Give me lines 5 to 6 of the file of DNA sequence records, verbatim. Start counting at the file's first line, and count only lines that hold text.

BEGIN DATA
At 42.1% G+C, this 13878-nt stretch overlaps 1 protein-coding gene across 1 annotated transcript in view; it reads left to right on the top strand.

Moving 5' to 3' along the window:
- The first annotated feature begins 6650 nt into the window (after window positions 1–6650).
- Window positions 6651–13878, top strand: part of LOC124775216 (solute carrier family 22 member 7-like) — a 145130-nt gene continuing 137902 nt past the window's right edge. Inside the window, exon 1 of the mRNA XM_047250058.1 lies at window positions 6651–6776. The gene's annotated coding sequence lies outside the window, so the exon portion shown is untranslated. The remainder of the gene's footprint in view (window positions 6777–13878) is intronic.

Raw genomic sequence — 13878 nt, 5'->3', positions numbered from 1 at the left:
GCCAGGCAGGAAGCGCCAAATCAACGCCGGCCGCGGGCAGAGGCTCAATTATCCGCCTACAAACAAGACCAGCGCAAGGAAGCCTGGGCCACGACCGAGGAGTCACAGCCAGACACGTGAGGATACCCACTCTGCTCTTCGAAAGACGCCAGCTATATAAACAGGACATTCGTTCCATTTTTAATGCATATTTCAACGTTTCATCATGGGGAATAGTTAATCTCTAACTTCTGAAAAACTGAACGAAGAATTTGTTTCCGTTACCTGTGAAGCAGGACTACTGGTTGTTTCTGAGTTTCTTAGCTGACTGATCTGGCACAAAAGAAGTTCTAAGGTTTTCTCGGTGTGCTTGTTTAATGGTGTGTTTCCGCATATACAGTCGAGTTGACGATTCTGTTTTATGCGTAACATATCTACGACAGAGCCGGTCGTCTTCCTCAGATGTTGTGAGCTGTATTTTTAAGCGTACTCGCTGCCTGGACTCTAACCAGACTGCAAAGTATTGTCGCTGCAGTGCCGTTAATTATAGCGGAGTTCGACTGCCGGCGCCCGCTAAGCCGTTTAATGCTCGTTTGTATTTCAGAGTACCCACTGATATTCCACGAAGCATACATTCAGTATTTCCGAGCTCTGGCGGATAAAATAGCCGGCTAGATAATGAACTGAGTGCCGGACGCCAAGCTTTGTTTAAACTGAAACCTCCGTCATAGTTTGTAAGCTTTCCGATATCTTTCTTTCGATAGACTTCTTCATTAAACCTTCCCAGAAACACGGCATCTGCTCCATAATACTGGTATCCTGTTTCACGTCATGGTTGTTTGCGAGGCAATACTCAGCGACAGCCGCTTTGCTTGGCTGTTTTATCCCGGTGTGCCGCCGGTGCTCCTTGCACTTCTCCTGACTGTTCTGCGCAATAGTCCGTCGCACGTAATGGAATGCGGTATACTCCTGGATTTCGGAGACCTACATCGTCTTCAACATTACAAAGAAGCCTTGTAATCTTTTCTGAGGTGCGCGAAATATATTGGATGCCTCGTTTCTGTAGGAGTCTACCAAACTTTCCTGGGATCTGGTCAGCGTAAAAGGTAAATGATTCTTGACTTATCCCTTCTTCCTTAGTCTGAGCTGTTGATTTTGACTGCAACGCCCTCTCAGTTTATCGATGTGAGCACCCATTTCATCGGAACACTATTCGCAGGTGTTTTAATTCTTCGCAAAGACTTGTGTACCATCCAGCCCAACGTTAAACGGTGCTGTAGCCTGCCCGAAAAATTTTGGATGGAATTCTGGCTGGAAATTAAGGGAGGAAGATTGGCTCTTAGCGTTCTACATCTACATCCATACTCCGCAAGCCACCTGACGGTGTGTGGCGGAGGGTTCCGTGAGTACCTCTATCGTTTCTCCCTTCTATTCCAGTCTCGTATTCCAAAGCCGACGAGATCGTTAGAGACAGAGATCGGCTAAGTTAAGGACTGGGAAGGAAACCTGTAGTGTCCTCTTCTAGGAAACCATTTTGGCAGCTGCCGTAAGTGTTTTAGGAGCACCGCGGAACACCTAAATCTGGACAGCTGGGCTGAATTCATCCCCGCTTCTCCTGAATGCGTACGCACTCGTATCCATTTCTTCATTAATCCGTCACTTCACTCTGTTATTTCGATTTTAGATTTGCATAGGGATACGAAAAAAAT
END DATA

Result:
Raw genomic sequence — 13878 nt, 5'->3', positions numbered from 1 at the left:
GCCAGGCAGGAAGCGCCAAATCAACGCCGGCCGCGGGCAGAGGCTCAATTATCCGCCTACAAACAAGACCAGCGCAAGGAAGCCTGGGCCACGACCGAGGAGTCACAGCCAGACACGTGAGGATACCCACTCTGCTCTTCGAAAGACGCCAGCTATATAAACAGGACATTCGTTCCATTTTTAATGCATATTTCAACGTTTCATCATGGGGAATAGTTAATCTCTAACTTCTGAAAAACTGAACGAAGAATTTGTTTCCGTTACCTGTGAAGCAGGACTACTGGTTGTTTCTGAGTTTCTTAGCTGACTGATCTGGCACAAAAGAAGTTCTAAGGTTTTCTCGGTGTGCTTGTTTAATGGTGTGTTTCCGCATATACAGTCGAGTTGACGATTCTGTTTTATGCGTAACATATCTACGACAGAGCCGGTCGTCTTCCTCAGATGTTGTGAGCTGTATTTTTAAGCGTACTCGCTGCCTGGACTCTAACCAGACTGCAAAGTATTGTCGCTGCAGTGCCGTTAATTATAGCGGAGTTCGACTGCCGGCGCCCGCTAAGCCGTTTAATGCTCGTTTGTATTTCAGAGTACCCACTGATATTCCACGAAGCATACATTCAGTATTTCCGAGCTCTGGCGGATAAAATAGCCGGCTAGATAATGAACTGAGTGCCGGACGCCAAGCTTTGTTTAAACTGAAACCTCCGTCATAGTTTGTAAGCTTTCCGATATCTTTCTTTCGATAGACTTCTTCATTAAACCTTCCCAGAAACACGGCATCTGCTCCATAATACTGGTATCCTGTTTCACGTCATGGTTGTTTGCGAGGCAATACTCAGCGACAGCCGCTTTGCTTGGCTGTTTTATCCCGGTGTGCCGCCGGTGCTCCTTGCACTTCTCCTGACTGTTCTGCGCAATAGTCCGTCGCACGTAATGGAATGCGGTATACTCCTGGATTTCGGAGACCTACATCGTCTTCAACATTACAAAGAAGCCTTGTAATCTTTTCTGAGGTGCGCGAAATATATTGGATGCCTCGTTTCTGTAGGAGTCTACCAAACTTTCCTGGGATCTGGTCAGCGTAAAAGGTAAATGATTCTTGACTTATCCCTTCTTCCTTAGTCTGAGCTGTTGATTTTGACTGCAACGCCCTCTCAGTTTATCGATGTGAGCACCCATTTCATCGGAACACTATTCGCAGGTGTTTTAATTCTTCGCAAAGACTTGTGTACCATCCAGCCCAACGTTAAACGGTGCTGTAGCCTGCCCGAAAAATTTTGGATGGAATTCTGGCTGGAAATTAAGGGAGGAAGATTGGCTCTTAGCGTTCTACATCTACATCCATACTCCGCAAGCCACCTGACGGTGTGTGGCGGAGGGTTCCGTGAGTACCTCTATCGTTTCTCCCTTCTATTCCAGTCTCGTATTCCAAAGCCGACGAGATCGTTAGAGACAGAGATCGGCTAAGTTAAGGACTGGGAAGGAAACCTGTAGTGTCCTCTTCTAGGAAACCATTTTGGCAGCTGCCGTAAGTGTTTTAGGAGCACCGCGGAACACCTAAATCTGGACAGCTGGGCTGAATTCATCCCCGCTTCTCCTGAATGCGTACGCACTCGTATCCATTTCTTCATTAATCCGTCACTTCACTCTGTTATTTCGATTTTAGATTTGCATAGGGATACGAAAAAAAT